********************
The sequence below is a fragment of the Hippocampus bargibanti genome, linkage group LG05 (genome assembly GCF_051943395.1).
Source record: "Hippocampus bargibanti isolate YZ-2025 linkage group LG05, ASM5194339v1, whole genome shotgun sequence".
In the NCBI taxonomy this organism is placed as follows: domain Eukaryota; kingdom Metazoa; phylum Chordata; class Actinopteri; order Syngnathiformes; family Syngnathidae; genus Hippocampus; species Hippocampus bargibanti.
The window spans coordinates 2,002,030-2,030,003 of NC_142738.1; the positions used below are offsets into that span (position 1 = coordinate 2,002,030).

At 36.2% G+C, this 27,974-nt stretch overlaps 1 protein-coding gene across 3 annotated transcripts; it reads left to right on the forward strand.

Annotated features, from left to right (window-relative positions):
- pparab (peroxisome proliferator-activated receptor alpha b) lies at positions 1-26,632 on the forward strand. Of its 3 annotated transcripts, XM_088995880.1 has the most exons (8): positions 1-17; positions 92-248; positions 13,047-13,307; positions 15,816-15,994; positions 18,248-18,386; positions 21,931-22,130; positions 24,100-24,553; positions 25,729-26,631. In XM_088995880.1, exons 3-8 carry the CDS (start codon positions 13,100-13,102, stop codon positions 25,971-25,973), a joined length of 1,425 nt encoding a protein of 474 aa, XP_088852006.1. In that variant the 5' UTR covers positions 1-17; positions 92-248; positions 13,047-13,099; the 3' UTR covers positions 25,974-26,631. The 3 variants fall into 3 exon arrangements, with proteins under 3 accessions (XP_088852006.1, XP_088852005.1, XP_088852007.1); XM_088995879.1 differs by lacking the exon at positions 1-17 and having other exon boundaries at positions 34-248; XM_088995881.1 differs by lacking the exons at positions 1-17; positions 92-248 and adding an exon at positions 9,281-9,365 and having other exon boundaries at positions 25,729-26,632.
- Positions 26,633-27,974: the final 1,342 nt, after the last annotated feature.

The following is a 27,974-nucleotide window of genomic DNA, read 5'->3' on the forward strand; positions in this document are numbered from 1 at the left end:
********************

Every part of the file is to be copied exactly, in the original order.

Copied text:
The sequence below is a fragment of the Hippocampus bargibanti genome, linkage group LG05 (genome assembly GCF_051943395.1).
Source record: "Hippocampus bargibanti isolate YZ-2025 linkage group LG05, ASM5194339v1, whole genome shotgun sequence".
In the NCBI taxonomy this organism is placed as follows: domain Eukaryota; kingdom Metazoa; phylum Chordata; class Actinopteri; order Syngnathiformes; family Syngnathidae; genus Hippocampus; species Hippocampus bargibanti.
The window spans coordinates 2,002,030-2,030,003 of NC_142738.1; the positions used below are offsets into that span (position 1 = coordinate 2,002,030).

At 36.2% G+C, this 27,974-nt stretch overlaps 1 protein-coding gene across 3 annotated transcripts; it reads left to right on the forward strand.

Annotated features, from left to right (window-relative positions):
- pparab (peroxisome proliferator-activated receptor alpha b) lies at positions 1-26,632 on the forward strand. Of its 3 annotated transcripts, XM_088995880.1 has the most exons (8): positions 1-17; positions 92-248; positions 13,047-13,307; positions 15,816-15,994; positions 18,248-18,386; positions 21,931-22,130; positions 24,100-24,553; positions 25,729-26,631. In XM_088995880.1, exons 3-8 carry the CDS (start codon positions 13,100-13,102, stop codon positions 25,971-25,973), a joined length of 1,425 nt encoding a protein of 474 aa, XP_088852006.1. In that variant the 5' UTR covers positions 1-17; positions 92-248; positions 13,047-13,099; the 3' UTR covers positions 25,974-26,631. The 3 variants fall into 3 exon arrangements, with proteins under 3 accessions (XP_088852006.1, XP_088852005.1, XP_088852007.1); XM_088995879.1 differs by lacking the exon at positions 1-17 and having other exon boundaries at positions 34-248; XM_088995881.1 differs by lacking the exons at positions 1-17; positions 92-248 and adding an exon at positions 9,281-9,365 and having other exon boundaries at positions 25,729-26,632.
- Positions 26,633-27,974: the final 1,342 nt, after the last annotated feature.

The following is a 27,974-nucleotide window of genomic DNA, read 5'->3' on the forward strand; positions in this document are numbered from 1 at the left end: